The Government of Pakistan, already accused of censoring broadcast and print media, appears to now have set its sight on social media, according to the draft of a law formulated by the Ministry of Information Technology and Telecommunication.
The proposed law, Citizens Protection (Against Online Harm) Rules, 2020, has already been approved by the federal cabinet but has yet to be tabled before Parliament. Under the law, which claims to protect citizens from online fraud, all social media service available in Pakistan, including Facebook, YouTube, Twitter and TikTok, would be required to establish offices in Islamabad within three months of it coming into force.
In addition, the companies would appoint a local Pakistani as a focal person and set up a data server in Pakistan to store the data of Pakistani users.
The law envisages the creation of a National Coordinator, who shall be assisted by a committee, to advise the government about the “management or regulation or functioning” of social media companies. It would also ensure that social media companies comply with the government’s demands to block “unlawful” online content or risk penalties. Any decision taken by the National Coordinator, or the committee, would have the option to be challenged in a High Court within 30 days.
Under the proposed law, if a company doesn’t comply with the rules laid down by the government within three months, the National Coordinator would be empowered to remove “objectionable” content. A fine of up to Rs. 500 million would also be imposed on them in case of any violations.
Most troublingly for digital rights campaigners and those who wish to maintain privacy is a provision in the law that requires social media companies to provide access to law enforcement agencies with the identities of anyone found uploading “blasphemous or objectionable content” or any material that is deemed against the “national interest” or against national institutions. Under this same provision, anyone who uploads content against Pakistan or state institutions from abroad would also be penalized and could be blocked from view by any user in Pakistan or have their account suspended outright.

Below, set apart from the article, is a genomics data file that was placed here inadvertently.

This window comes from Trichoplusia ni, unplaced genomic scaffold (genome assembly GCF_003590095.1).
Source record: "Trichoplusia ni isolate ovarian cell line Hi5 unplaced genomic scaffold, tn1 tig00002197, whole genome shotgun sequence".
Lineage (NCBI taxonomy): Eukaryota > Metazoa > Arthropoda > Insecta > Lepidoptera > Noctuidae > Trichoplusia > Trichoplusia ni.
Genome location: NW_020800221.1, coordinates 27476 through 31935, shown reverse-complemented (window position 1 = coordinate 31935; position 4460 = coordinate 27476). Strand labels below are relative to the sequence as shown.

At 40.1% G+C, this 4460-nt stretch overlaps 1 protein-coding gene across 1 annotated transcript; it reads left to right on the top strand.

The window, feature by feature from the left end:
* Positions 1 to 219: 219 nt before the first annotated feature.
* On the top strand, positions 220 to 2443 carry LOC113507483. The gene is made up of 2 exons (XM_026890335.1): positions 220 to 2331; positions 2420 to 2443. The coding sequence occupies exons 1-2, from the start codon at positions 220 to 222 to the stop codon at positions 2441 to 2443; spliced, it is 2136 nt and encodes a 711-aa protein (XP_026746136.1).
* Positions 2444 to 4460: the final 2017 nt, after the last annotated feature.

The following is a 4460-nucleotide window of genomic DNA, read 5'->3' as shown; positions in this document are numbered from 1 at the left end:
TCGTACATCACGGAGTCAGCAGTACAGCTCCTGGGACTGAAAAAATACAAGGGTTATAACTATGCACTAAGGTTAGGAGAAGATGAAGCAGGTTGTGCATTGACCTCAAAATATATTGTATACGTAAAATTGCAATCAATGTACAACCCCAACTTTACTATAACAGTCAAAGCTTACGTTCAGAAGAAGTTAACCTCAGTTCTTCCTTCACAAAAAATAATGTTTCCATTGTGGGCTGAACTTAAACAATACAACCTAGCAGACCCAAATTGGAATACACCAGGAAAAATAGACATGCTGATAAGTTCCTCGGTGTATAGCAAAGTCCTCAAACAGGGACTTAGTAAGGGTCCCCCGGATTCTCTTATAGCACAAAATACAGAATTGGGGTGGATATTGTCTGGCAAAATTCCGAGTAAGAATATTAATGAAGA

Under the rules proposed, the “interpretation or permissibility of any online content, by the Authority or the National Coordinator under law, rule, regulation or instruction, shall take precedence over any community standards or rules or community guidelines or policies or any other instruments devised by a Social Media Company.”
Social media companies have also been directed to comply with requests of “any information or data or content or sub-content contained in any information system owned or managed or run by the respective Social Media Company, in decrypted, readable and comprehensible format or plain version,” raising questions about the encrypted privacy offered by applications such as Whatsapp and Signal.
The law also requires social media companies to flag any content that the government deems to be “fake news”; a troubling prospect in light of several factually correct news items and statements being declared as “false” by ministers within the incumbent government.
As a final warning, the law notes, any company that refuses to comply with it would be liable to be blocked outright in Pakistan, leaving users with no access in line with the blocks placed on Facebook, YouTube and Twitter in years past.
“The fact that the government feels that it is entitled to its citizens’ data, without going through any legal and judicial procedure demonstrate the dangerous intentions behind these rules,” says Asad Baig, the executive director of Media Matters for Democracy. “Under PECA [Prevention of Electronic Crimes Act], gaining search and seizure of devices and data can only occur under a defined legal procedure. However, the rules appear to be an attempt to override the prescribed procedures by creating a liability for social media companies who are simply being instructed to hand over citizen’s private data to the FIA,” he said, adding this law risks endangering citizens’ privacy.